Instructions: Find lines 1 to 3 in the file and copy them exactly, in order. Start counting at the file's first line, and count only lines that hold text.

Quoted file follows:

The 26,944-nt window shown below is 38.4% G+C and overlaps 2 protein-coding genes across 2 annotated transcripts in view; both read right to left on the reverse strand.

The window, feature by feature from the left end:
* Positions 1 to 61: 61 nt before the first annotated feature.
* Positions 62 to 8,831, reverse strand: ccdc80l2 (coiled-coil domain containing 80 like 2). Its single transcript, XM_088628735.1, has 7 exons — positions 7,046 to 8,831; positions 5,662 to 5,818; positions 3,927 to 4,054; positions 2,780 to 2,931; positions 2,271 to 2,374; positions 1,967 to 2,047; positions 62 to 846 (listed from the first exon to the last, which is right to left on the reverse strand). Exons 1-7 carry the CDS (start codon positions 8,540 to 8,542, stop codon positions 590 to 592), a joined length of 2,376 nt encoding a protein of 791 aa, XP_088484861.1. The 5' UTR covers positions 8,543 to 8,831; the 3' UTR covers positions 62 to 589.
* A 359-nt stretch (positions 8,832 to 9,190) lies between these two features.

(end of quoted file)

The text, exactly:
The 26,944-nt window shown below is 38.4% G+C and overlaps 2 protein-coding genes across 2 annotated transcripts in view; both read right to left on the reverse strand.

The window, feature by feature from the left end:
* Positions 1 to 61: 61 nt before the first annotated feature.